Day 3 : Ugab Terraces

At dawn, guinea fowl and dick-dicks appear here and there at the edge of the vegetation along the deep sand track to the reserve exit.

.We have to head for Outjo. At the crossroads, we take road B1 in this direction. As we go along, we don’t recognize any of the towns indicated on the road signs. We check on! We’re on the B1, but in the opposite direction. We have to turn back and hope that the 120 km detour won’t deplete our fuel reserves before we reach Outjo. Phew! In Outjo, we refuel and take advantage of the stop to buy a bottle of wine to enjoy at the end of the day (in Namibia there’s 0 alcohol tolerance at the wheel).


On leaving the village, we have to follow the C39 and then take the D2743 track for around 70 km, to reach the Vingerklip lodge where we have booked lunch. The view over the Ugab terraces is fascinating, with its tabular mountains and plateaus carved out by the Ugab River millions of years ago.

At the lodge, we are lucky enough to enjoy our meal in a space overlooking the valley. The landscape stretches as far as the eye can see. At the top of a plateau, the lodge has set up a restaurant, the Nest Eagle.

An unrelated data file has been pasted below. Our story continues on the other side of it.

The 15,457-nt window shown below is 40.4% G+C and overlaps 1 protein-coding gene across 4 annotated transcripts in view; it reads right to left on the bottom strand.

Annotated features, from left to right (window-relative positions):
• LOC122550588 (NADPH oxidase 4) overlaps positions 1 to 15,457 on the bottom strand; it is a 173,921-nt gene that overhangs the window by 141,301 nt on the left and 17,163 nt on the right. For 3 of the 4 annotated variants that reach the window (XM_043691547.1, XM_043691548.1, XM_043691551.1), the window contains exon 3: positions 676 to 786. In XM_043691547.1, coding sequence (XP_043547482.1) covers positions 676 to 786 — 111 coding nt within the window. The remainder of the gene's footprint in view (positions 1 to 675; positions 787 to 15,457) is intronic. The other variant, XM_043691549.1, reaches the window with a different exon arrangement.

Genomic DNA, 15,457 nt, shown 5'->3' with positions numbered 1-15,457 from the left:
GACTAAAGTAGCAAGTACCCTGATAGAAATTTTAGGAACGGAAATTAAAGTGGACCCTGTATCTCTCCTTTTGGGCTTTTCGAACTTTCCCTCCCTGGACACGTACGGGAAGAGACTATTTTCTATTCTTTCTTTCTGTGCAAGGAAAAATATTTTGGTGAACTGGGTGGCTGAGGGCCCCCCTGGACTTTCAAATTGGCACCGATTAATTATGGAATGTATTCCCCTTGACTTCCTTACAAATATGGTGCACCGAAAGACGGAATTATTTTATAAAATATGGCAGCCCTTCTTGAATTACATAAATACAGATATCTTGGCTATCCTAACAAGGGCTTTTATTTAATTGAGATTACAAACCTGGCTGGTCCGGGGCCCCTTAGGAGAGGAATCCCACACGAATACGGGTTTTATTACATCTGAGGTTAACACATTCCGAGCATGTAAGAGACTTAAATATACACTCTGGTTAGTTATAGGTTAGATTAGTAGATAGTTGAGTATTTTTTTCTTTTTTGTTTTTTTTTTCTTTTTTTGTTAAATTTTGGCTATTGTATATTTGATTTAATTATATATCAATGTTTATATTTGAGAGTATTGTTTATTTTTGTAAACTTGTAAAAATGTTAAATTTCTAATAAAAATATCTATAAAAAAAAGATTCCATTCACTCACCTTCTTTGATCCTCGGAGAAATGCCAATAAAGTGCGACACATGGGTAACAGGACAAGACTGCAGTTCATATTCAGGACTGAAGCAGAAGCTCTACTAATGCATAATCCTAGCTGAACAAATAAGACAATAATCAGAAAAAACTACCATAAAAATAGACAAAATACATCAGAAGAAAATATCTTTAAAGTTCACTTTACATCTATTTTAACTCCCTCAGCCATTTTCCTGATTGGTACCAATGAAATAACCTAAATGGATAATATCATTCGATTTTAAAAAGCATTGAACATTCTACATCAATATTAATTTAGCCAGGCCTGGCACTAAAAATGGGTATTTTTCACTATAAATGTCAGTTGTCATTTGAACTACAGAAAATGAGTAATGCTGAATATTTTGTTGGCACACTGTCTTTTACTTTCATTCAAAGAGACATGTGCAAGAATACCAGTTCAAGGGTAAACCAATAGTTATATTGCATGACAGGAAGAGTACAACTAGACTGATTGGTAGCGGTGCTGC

Rock Vinger – Remains of a Ugab terrace


We take a short hike to the Rock Finger (Vingerklip). This geological remnant of an Ugab terrace stands on a hilltop at 926 m altitude. The rock formation itself is 35 m high. After an hour’s walk, we reach the foot of the hill. The slope is steep, but we proudly launch ourselves up the rocky knoll.

There was another vestige of the same type as the Vingerklip, the Mukurob (literally ‘Finger of God’ in the Nama language), located in the south of the country, not far from Keetmanshoop. It rose 12 m above its extremely thin base. On December 8, 1988, Mukurob collapsed. Geologists have identified several factors that led to its destruction: the penetration of moisture into the base weakened the base (1.5 x 3 m), which was too thin to support the enormous mass of the rock (450 tonnes), and the earthquake in Spitak, Armenia, on December 7, 1988. The seismic tremors of this earthquake (6.9 on the Richter scale) were recorded in Windhoek and probably dealt the final blow to Mukurob.

Our accommodation for the day is the Bambatsi Guest Farm, 32 km north of the Vingerklip. With the gate open, we take the stony path to the farm.

Inge and Gerald Hälbich give us a warm welcome. They are Namibian-Germans and speak German. Our bungalow is comfortable and the view from the large terrace is breathtaking.

Dinner is at 7:30 p.m. in the dining room overlooking the inner courtyard. The atmosphere, in the company of our hosts and two young German couples, is convivial. Gerald, who has a great sense of humor, leads the conversation. He tells us about Namibian society and politics, and a little about the black communities.

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